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Internet OS living in a browser?

Posted by robogeek on April 10, 2007 at 3:35 PM PDT

Yesterday I wrote a rant about the usability of web applications that depend on AJAX between stuff in a browser and stuff on a backend. It seems to have struck a chord with several others chiming in with concerns about the usability and reliability of this model.

Dreaming in the "Cloud" with the XIOS web operating system covers what someone is trying to claim is an "Internet Operating System" implemented in javascript and living inside a web browser. Okay, this means a new twist on what we mean by "operating system" .. so let's accept that phrase for the sake of argument.

The idea is to have full applications running in some kind of javascript interpreted container that lives inside a web browser.

It would mean reimplementing the whole world of applications .. in Javascript .. fighting with cross-browser inconsistencies in Javascript .. Oh, and javascript today is always interpreted so it's not going to be terribly speedy. And I understand javascript in browsers has a poor multi-threading model, so is that going to interfere with usability when multiple applications are executing side by side?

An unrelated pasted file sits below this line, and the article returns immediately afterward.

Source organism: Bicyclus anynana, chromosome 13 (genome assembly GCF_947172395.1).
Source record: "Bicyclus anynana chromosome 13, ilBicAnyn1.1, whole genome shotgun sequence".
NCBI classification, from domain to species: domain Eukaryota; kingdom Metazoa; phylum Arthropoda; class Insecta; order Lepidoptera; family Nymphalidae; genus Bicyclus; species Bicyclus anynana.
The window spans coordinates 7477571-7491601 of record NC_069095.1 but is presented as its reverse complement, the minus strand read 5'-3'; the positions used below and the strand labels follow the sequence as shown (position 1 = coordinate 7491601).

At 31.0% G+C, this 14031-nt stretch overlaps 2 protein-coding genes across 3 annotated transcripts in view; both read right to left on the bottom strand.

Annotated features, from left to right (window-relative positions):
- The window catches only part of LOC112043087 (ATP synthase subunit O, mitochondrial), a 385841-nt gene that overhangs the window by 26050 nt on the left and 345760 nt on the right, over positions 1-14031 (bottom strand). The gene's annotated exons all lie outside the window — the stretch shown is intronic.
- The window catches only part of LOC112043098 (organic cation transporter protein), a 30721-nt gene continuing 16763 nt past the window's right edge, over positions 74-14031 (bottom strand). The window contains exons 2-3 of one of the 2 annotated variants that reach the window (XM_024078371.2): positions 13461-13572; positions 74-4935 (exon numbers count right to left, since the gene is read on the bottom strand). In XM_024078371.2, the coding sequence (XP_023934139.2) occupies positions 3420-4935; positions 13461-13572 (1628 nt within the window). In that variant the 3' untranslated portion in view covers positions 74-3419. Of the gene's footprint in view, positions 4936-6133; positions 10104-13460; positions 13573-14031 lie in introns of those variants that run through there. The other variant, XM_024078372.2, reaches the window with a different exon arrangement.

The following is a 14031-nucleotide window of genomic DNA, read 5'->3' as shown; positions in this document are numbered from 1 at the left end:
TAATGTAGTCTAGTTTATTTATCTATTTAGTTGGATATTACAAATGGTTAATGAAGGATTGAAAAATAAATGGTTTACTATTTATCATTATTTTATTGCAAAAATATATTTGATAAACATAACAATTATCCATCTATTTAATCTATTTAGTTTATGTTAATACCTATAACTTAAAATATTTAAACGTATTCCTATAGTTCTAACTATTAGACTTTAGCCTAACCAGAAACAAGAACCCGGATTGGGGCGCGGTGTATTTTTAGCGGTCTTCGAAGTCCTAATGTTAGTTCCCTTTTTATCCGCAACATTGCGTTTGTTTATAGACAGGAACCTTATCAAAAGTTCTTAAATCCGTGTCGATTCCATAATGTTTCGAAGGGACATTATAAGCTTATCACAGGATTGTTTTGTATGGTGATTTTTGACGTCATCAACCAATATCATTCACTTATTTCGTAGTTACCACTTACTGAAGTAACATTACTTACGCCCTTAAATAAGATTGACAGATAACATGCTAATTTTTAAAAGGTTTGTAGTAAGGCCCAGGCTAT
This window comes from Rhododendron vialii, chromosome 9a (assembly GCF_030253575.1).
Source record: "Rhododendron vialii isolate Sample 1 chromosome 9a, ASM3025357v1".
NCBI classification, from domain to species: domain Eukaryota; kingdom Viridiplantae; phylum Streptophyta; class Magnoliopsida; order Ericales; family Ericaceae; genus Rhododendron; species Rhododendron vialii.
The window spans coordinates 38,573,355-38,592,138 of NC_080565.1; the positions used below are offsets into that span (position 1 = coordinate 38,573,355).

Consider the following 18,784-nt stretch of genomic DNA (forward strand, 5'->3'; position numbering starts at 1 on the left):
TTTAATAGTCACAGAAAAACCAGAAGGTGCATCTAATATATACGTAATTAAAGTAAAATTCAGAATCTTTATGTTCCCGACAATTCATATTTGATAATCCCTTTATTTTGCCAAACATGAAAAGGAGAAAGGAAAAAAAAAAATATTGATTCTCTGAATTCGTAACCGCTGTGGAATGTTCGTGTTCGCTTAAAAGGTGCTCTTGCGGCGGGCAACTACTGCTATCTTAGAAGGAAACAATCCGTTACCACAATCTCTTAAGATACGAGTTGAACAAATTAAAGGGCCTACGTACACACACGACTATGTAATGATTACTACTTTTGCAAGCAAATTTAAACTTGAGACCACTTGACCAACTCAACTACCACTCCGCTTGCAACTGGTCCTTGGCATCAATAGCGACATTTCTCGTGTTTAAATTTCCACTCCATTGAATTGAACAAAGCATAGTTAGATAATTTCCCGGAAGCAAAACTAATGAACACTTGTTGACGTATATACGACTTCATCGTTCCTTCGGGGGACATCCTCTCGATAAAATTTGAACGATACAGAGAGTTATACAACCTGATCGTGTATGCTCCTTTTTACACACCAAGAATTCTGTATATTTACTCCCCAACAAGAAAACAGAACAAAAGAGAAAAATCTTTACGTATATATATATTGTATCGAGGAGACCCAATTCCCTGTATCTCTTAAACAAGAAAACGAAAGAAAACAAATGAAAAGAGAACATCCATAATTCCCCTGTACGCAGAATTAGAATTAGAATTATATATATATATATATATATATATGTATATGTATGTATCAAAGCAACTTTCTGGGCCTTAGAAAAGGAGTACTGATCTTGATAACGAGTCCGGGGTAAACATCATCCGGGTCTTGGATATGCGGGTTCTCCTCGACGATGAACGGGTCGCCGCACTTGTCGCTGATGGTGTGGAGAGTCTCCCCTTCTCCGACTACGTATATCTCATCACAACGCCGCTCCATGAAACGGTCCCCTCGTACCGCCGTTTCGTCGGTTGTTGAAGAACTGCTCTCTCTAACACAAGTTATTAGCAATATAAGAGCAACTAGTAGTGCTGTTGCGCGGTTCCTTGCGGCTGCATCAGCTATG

This raises some ideas ...

First, this sounds like some existing application environments. Whittling it down to its essentials, it's a container for launching applications, right? Hmm, I was playing with AB5K earlier today and it's a pure Java container for launching applications .. that is in an early development stage. JNode also does the same sort of thing, and they too try to call it an "operating system", and they've been at this for a long time. I think in a way Dashboard (Mac OS X) is along these lines.

Next I'm thinking about stability of the environment. I dunno about you, but my experience of web browsers is they aren't exactly the most robust pieces of software. Sure, they're better today than they used to be. But, really, would you want to trust your critical data to this?

Contrasting the stability of web browsers with something I see in my daily work ... the level of stability we offer with Sun's Java SE implementation comes from a lot of testing. Lots of testing. 24/7, with testing and other quality related activities occurring in multiple models in parallel. We have customers who are expected to build ultra-reliable systems for whom we have gone to long lengths to build this quality system.

If I was the quality lead for a web browser I'd think the main use-case would be Aunt Millie browsing the web and doing online shopping. While she would be put off by a browser crash or malfunction she wouldn't be expecting the same level of reliability as someone who's using it for their whole user environment.

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